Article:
The detailed description of this annihilation is given in Mahabharata in chapter 228. This description is so terrible that in face, the invasion of Muhammad Ghajani is meagre.32 Under the pressure of this time of trouble, Nagas, went to Indra for seeking his help. Indra helped them by pouring shower of rain water. At that time the Takshaka, the king of Nagas, was at Kurukshetra, his infant son, Ashwasena was surrounded by the burning flames and his wife, to save their son from this danger, tried to flee with him, but Arjuna shooted an arrow to cut his head but Indra by inducing fast blow of air turned the direction of arrow and saved Ashwasena.


This is apparent from this legend that a very large population of Nagas was hidden or living in Khandava forest and it was necessary to make them flee for complete possession of the surrounding forest of Hastinapur, that is why this dense forest was put into flames of deadly fire. The progenitors of Krishna, who were Nagas, were feudal Chief of Hastinapur, later Indraprastha became the chief centre of their power.

Now let us examine the above archaeological and chronological evidences and compare them with the legendary events described in Mahabharata[12] :

  • (1) Carbon dating of Timargarha or Swat Valley culture of Aryan............ 1700 B.C.
  • (2) End of the Indus Valley Civilization (Harappa) and coming of Aryan....... 1600 B.C.
  • (3) Completion of composition of Rigveda and depiction of conflict between Indra and Ahivritra 1500 B.C.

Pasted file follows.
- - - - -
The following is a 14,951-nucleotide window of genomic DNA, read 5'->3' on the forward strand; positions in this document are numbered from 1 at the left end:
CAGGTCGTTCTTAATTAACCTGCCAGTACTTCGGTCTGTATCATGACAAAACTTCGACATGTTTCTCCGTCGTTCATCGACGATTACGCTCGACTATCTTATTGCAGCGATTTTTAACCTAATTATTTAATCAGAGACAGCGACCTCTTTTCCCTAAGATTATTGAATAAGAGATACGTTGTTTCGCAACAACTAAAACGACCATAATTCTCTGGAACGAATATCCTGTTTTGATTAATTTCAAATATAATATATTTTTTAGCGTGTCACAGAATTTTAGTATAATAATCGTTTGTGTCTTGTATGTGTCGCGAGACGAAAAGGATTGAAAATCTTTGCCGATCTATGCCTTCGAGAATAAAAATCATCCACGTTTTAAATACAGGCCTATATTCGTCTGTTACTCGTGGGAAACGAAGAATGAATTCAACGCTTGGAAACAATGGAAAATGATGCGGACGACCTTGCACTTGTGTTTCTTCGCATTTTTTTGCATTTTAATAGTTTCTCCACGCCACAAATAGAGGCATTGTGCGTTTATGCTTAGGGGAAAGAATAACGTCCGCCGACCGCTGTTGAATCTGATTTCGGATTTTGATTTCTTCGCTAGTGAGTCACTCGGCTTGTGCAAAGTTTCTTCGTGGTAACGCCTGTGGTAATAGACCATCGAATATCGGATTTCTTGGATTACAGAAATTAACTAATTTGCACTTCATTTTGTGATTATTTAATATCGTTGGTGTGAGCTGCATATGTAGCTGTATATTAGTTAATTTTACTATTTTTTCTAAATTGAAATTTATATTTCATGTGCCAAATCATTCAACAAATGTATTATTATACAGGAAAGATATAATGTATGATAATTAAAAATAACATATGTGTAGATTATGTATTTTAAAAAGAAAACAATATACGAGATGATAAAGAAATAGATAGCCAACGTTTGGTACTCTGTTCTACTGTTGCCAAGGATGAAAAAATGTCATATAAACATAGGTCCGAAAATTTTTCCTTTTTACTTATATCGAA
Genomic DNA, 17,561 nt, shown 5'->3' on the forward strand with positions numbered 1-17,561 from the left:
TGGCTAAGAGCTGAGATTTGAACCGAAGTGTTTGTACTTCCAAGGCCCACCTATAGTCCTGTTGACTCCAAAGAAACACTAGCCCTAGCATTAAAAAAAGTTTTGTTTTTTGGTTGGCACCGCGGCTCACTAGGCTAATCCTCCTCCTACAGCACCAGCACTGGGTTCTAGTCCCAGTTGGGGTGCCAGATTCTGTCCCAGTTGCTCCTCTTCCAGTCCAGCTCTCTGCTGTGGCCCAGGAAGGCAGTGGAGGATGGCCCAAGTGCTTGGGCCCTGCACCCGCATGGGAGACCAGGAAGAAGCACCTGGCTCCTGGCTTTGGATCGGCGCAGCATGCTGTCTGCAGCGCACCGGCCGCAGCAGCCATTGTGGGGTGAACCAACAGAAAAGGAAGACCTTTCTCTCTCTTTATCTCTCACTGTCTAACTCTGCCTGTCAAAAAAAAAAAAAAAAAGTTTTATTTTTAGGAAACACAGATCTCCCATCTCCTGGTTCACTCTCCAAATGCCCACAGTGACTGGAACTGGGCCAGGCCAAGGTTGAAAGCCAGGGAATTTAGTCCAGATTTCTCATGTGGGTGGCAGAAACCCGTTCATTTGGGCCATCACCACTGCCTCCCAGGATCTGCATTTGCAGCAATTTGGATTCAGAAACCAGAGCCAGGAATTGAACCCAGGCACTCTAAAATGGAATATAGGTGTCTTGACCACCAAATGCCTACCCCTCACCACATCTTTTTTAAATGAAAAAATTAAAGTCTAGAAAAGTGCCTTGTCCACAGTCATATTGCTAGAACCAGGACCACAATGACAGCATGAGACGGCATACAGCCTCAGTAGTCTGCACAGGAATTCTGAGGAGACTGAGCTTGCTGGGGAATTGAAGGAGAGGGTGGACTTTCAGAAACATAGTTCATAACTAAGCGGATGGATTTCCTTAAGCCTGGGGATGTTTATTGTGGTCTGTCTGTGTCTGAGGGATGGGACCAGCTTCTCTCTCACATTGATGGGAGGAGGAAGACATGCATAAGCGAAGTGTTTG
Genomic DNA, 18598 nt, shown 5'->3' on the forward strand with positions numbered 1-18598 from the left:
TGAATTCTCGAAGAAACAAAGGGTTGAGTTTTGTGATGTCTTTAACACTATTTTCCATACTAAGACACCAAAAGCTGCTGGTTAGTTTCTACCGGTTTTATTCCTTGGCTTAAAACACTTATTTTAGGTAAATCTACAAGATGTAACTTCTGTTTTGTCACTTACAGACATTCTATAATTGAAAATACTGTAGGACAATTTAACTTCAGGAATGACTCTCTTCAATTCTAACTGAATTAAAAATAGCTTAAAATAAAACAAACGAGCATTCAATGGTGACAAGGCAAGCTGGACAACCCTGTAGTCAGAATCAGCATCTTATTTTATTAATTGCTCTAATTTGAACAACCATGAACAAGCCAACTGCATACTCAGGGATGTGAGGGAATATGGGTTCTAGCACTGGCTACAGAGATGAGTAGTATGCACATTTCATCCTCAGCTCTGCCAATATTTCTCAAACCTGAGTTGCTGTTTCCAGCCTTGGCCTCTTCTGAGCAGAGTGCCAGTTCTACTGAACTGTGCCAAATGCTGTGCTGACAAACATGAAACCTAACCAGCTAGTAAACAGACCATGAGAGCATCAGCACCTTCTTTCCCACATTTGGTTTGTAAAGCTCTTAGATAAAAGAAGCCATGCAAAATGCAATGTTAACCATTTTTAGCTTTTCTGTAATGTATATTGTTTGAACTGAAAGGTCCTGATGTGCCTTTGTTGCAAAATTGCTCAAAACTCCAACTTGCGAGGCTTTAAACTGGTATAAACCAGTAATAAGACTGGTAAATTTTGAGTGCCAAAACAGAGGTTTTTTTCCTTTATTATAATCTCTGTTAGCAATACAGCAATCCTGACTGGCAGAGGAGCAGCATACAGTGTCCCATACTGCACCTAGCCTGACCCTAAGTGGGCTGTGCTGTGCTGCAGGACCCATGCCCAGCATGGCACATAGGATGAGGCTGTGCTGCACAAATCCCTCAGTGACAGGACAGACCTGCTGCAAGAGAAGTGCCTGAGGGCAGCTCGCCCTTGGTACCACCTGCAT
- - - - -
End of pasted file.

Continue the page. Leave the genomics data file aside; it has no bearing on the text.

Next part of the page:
• (5) Hastinapur period-I OCP or later Harappans (Reaching of Nagas)..... 1300 B.C.
  • (6) Period of conflict (deserted period) 1 feet ...... 1300-1100 BC.
  • (7) First settlement of Kurus in Hastinapur intensive conflict began for Khandava forest 1100 B.C.
  • (8) Period II PGW settlement of Kurus in (Hastinapur 7 feet deposit.)..... 1100-800 B.C.
  • (9) Period of the [Mahahharat war]] (period of beginning of fall of Vedic Culture and revival of Naga Culture)..... 950 B.C.
  • (10) Religious movement of Parashwa Natha 887-787 B.C.
  • (11) Age of Buddha and Mahavira 567-487 B.C.

We can draw following conclusions from the aforesaid cultural stratification and chronology.

  • (1) The cultural stratification and chronology synchronizes each other and proves natural movement of Aryans from West to East.
  • (2) Carbon dating of settlement of Kurus at Hastinapur Period II (llOO-800 B.C.) is strikingly very close to the Mahabharata war's known date (950 B.C.) and indicates that this event is historical.
  • (3) Parashwanath began his Shraman movement at a period (887-787 B.C.) known as downfall of the Vedic Culture and revival of Naga culture after the Mahabharata war (950 BC) which is a striking date proving it a true historical event.

Relations of Kurus and Nagas

Kurus not only annihilated Nagas, but established matrimonial relation also. According to the Mahabharata, one of the wives of Arjuna was Ulupi a Naga maiden. The mother of Kunti was also a daughter of Naga king. Shrikrishna being Yadava was also Naga. He also established matrimonial relation with Kurus, his father's sister Subhadra got married to Arjuna. [13]

In the later Mahabharata period there were twelve important kingdoms in north and central India; Vatsa, Kuru, Panchala, Sursena, Kausala, Kashi, Videh in east, Magadha, Kalinga, Avanti, Mahishmati, and Asamaka. Among them Kuru (Hastinapur), Panchala (Kampil), Kausala (Ayodhyaya), Videha, (Mithila) and Kashi (Varanasi) were most important. Some of the rulers from them were Vedic Aryan Kshatriyas, rest non-Aryan Vratyas or Shraman Kshatriyas.[14]

The Rise of Nagas and Capture of Hastinapur, Kashi and Videha